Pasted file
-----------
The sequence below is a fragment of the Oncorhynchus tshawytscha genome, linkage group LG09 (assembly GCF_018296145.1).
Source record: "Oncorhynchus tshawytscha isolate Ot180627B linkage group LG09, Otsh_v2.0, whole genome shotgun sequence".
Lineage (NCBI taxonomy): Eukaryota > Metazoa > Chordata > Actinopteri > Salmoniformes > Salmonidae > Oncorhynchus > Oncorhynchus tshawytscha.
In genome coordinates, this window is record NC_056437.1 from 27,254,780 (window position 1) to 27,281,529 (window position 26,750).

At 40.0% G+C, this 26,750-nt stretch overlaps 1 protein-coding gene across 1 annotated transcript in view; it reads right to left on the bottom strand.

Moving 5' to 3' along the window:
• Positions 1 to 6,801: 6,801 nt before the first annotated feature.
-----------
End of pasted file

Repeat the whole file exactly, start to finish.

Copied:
The sequence below is a fragment of the Oncorhynchus tshawytscha genome, linkage group LG09 (assembly GCF_018296145.1).
Source record: "Oncorhynchus tshawytscha isolate Ot180627B linkage group LG09, Otsh_v2.0, whole genome shotgun sequence".
Lineage (NCBI taxonomy): Eukaryota > Metazoa > Chordata > Actinopteri > Salmoniformes > Salmonidae > Oncorhynchus > Oncorhynchus tshawytscha.
In genome coordinates, this window is record NC_056437.1 from 27,254,780 (window position 1) to 27,281,529 (window position 26,750).

At 40.0% G+C, this 26,750-nt stretch overlaps 1 protein-coding gene across 1 annotated transcript in view; it reads right to left on the bottom strand.

Moving 5' to 3' along the window:
• Positions 1 to 6,801: 6,801 nt before the first annotated feature.